Thesis - Open Access
Master of Science (MS)
Department / School
The United States agricultural system provides numerous opportunities in which solar energy can be utilized. Low to moderate temperature rise collectors can provide a large percentage of the energy requirements normally met by using high quality fossil fuels. As world demand for food production increases due to a growing population, alternative sources of energy need to be developed and applied as substitutes for these increasingly scarce fossil fuels. Agriculture offers practical advantages for the use of solar heat energy because there exists sufficient area for solar collectors and a wide range of temperature applications on most farmsteads. Demand for energy on the farm peaks during the fall and winter months when energy is simultaneously required for space heating of livestock and poultry buildings and for crop drying. However, during these months, the quantity of solar insolation available is at its lowest level. Therefore, a solar energy system designed to collect the most energy possible would be of great importance. One way to increase the solar heat collected is through the use of a concentrator system that continually tracks the sun's movement. By using this system, 10.0 to 93.3° C (50 to 200° F) temperature rises can be achieved and a smaller collector can be used due to more precise focusing. A tracking mechanism also enables more solar energy to be collected during the early morning and late afternoon hours, than with a non-tracking solar concentrator system. A solar concentrator with tracking abilities has the potential to provide these advantages, provided a simple control mechanism for the intensifier can be designed. The cost of the control mechanism can be reduced by using a periodic manual adjustment on the intensifier to maintain a precise focusing of sunlight on the collector. To investigate this method of maximizing the solar heat collected during the fall and winter, research was conducted with the following objectives: 1. Design a solar energy-intensifier system with multiple use capabilities. 2. Evaluate the thermal efficiency and energy collecting ability of a solar energy-intensifier system with sun tracking and non-tracking capabilities under actual climatic conditions.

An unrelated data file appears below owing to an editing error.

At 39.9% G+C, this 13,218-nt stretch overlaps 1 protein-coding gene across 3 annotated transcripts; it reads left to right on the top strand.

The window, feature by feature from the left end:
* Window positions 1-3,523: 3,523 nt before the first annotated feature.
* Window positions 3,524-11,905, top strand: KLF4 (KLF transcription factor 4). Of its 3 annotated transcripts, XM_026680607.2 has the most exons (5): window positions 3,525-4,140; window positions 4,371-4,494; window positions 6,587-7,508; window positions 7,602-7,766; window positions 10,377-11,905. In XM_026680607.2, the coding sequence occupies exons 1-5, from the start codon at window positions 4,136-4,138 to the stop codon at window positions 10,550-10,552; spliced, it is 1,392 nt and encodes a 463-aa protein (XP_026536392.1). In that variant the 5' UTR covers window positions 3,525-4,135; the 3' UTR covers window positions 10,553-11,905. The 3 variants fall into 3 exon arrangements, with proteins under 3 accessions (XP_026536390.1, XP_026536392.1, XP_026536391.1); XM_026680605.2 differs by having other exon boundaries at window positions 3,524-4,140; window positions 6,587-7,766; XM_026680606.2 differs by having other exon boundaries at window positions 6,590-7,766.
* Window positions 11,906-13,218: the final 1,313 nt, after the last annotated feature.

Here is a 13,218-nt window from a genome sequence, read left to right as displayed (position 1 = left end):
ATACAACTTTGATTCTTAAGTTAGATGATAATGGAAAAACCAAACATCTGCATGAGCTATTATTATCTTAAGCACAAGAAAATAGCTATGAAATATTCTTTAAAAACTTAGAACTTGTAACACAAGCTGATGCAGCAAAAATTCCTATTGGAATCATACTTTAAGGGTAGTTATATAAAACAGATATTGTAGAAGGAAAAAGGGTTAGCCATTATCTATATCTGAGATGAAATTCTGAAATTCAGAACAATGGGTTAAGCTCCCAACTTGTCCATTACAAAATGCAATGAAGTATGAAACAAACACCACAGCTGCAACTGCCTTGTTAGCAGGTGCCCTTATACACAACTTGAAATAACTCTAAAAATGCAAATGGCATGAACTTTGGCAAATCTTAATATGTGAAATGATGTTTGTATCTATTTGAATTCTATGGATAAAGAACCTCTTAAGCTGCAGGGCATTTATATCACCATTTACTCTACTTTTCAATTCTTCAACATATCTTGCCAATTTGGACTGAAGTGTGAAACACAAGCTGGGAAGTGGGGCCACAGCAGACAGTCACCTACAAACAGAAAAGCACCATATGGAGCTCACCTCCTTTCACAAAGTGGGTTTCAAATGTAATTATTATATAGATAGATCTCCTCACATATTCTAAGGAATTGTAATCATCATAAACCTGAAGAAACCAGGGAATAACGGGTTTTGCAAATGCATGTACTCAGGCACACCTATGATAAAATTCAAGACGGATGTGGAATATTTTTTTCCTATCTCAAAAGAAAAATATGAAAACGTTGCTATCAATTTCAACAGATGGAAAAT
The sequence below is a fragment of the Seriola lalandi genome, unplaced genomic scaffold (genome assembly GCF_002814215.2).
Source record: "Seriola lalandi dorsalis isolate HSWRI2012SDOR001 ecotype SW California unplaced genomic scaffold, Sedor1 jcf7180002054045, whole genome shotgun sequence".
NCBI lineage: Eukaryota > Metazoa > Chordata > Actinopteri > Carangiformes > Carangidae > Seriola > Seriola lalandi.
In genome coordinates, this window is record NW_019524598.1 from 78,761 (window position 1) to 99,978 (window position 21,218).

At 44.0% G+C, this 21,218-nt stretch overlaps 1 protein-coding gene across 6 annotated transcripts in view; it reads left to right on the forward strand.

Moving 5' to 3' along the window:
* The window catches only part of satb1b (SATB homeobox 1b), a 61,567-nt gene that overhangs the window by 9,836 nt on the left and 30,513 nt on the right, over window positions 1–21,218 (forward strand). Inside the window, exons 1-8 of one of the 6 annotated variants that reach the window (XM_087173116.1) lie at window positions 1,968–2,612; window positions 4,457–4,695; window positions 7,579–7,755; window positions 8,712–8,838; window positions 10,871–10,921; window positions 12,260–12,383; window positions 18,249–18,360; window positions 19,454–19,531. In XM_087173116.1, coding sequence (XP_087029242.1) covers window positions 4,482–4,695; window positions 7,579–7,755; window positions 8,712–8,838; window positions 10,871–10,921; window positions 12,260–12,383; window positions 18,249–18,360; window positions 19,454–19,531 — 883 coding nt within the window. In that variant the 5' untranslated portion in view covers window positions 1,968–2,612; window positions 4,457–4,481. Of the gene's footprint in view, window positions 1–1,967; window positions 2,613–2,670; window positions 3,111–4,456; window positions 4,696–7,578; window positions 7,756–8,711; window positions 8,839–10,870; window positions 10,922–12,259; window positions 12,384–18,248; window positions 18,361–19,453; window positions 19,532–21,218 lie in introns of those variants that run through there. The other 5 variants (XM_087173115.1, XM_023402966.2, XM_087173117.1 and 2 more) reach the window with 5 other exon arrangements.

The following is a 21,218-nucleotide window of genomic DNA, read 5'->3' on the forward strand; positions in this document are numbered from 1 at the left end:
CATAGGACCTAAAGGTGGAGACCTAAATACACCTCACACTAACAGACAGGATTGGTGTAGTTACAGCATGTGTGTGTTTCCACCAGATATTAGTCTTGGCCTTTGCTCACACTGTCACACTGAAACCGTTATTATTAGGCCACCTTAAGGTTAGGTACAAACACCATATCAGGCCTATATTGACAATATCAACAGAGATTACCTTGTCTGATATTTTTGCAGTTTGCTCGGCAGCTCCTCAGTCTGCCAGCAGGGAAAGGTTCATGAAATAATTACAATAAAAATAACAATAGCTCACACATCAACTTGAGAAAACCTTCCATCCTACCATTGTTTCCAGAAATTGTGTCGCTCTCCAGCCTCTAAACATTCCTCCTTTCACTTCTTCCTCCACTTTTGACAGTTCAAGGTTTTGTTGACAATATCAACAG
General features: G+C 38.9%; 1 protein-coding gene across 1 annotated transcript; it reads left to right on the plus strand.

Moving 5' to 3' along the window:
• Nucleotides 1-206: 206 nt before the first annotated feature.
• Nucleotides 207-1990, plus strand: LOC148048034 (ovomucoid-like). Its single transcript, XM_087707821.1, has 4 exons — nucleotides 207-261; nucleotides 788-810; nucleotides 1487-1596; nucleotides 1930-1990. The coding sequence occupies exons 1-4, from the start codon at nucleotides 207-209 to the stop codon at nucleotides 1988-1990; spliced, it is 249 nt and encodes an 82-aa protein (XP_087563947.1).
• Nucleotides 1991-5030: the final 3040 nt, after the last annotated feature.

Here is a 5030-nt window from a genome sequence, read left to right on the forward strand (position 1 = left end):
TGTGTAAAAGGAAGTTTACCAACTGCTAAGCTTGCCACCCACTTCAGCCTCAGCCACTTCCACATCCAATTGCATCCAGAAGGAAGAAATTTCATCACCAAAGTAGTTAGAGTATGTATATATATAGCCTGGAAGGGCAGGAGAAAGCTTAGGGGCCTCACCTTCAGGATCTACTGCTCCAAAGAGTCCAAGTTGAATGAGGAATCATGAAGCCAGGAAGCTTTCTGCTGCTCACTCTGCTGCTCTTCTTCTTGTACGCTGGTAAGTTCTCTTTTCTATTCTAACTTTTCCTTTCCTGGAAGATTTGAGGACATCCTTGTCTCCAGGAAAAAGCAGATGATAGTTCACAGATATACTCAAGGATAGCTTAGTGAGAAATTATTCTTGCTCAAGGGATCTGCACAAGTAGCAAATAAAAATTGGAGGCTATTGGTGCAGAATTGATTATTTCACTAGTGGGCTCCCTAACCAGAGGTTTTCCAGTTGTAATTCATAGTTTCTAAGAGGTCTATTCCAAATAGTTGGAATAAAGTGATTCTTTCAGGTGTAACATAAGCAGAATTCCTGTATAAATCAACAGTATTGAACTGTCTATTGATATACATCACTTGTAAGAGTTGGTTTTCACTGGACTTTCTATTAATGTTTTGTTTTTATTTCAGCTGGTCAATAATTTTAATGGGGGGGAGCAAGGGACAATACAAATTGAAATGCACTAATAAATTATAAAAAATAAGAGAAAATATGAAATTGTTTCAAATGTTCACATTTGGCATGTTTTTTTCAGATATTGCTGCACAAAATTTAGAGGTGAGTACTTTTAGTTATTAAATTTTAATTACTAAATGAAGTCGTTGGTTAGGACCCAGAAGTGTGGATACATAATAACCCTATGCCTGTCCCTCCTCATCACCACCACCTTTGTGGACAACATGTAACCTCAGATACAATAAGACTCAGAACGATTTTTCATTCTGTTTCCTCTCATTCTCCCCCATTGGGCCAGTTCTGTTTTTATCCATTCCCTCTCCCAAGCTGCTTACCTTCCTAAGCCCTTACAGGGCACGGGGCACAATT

Library of Congress Subject Headings
South Dakota State University
Siegel, Calvin E., "Performance of a Diurnally Tracking Solar Energy-Intensifier" (1978). Electronic Theses and Dissertations. 5623.